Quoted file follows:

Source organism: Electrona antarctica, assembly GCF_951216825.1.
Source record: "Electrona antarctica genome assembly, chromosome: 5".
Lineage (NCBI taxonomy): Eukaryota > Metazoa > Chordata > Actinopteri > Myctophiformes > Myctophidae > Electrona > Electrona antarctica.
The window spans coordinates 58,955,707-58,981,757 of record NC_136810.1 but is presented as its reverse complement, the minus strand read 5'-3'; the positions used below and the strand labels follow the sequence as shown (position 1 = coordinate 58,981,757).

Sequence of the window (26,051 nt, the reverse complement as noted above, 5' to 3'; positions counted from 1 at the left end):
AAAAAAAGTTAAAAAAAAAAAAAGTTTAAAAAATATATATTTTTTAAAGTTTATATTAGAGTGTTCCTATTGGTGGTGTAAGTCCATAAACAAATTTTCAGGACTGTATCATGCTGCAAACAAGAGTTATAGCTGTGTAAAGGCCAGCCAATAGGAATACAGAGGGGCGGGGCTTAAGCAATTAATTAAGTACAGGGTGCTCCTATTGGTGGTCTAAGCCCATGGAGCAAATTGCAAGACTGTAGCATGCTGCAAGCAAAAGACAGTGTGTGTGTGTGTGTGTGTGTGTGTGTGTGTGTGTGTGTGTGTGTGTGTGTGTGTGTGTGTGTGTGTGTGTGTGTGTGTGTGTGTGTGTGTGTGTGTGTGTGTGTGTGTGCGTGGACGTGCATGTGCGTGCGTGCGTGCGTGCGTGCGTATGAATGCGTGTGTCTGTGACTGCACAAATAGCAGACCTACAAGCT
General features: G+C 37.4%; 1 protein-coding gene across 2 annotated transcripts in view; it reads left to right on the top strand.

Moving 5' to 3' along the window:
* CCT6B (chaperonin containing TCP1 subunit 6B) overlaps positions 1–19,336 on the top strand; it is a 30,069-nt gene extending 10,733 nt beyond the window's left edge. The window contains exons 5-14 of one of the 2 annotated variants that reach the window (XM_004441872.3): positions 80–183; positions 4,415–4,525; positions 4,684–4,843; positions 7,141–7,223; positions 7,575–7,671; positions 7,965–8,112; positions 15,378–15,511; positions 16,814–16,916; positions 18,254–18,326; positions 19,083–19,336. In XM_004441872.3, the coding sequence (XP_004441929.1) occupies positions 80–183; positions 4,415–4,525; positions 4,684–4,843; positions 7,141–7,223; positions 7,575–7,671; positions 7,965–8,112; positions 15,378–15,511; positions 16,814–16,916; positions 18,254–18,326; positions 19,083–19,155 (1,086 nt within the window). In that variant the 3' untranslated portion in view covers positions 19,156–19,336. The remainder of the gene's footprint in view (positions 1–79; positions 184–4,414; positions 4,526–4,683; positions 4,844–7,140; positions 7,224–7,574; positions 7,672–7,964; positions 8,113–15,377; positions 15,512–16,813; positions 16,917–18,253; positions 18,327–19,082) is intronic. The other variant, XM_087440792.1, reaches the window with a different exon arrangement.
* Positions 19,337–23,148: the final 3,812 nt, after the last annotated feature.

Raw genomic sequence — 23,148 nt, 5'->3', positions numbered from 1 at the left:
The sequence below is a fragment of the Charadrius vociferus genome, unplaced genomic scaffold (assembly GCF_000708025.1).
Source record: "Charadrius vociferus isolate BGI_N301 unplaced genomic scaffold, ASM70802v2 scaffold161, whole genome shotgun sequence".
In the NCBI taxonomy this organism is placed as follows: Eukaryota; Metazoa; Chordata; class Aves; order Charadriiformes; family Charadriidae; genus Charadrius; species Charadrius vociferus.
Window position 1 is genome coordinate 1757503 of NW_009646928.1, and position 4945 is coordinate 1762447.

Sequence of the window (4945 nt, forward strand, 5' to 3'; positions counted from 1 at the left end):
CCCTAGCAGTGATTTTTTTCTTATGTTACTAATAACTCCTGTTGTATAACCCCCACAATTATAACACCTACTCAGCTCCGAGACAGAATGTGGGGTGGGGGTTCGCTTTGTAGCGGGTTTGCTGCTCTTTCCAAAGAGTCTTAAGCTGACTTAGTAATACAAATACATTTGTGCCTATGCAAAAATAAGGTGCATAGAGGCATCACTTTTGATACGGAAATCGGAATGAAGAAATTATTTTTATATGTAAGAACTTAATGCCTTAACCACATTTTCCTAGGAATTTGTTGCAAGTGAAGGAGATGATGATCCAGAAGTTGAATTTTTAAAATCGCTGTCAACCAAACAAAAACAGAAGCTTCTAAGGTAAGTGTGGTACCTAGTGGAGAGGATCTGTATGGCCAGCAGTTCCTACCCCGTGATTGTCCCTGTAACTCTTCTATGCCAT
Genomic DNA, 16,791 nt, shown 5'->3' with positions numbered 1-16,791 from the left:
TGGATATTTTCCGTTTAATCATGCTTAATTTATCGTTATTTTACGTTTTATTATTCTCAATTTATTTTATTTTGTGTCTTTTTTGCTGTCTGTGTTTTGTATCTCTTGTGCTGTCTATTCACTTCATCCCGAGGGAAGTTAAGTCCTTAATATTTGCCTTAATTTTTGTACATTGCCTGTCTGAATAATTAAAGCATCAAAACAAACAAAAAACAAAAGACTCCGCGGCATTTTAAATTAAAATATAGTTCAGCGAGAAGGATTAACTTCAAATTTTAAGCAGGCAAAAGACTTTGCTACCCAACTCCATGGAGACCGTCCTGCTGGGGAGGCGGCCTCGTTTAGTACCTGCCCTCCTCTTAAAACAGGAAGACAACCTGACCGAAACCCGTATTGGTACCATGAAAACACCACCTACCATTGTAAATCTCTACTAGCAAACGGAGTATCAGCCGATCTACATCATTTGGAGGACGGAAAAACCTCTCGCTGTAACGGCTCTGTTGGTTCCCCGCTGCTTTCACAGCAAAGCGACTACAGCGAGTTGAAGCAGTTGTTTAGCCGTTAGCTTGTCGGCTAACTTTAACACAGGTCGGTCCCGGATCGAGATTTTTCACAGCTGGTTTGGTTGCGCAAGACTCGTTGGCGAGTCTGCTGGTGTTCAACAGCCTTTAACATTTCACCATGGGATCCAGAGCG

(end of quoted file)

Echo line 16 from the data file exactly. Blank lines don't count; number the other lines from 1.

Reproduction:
Sequence of the window (4945 nt, forward strand, 5' to 3'; positions counted from 1 at the left end):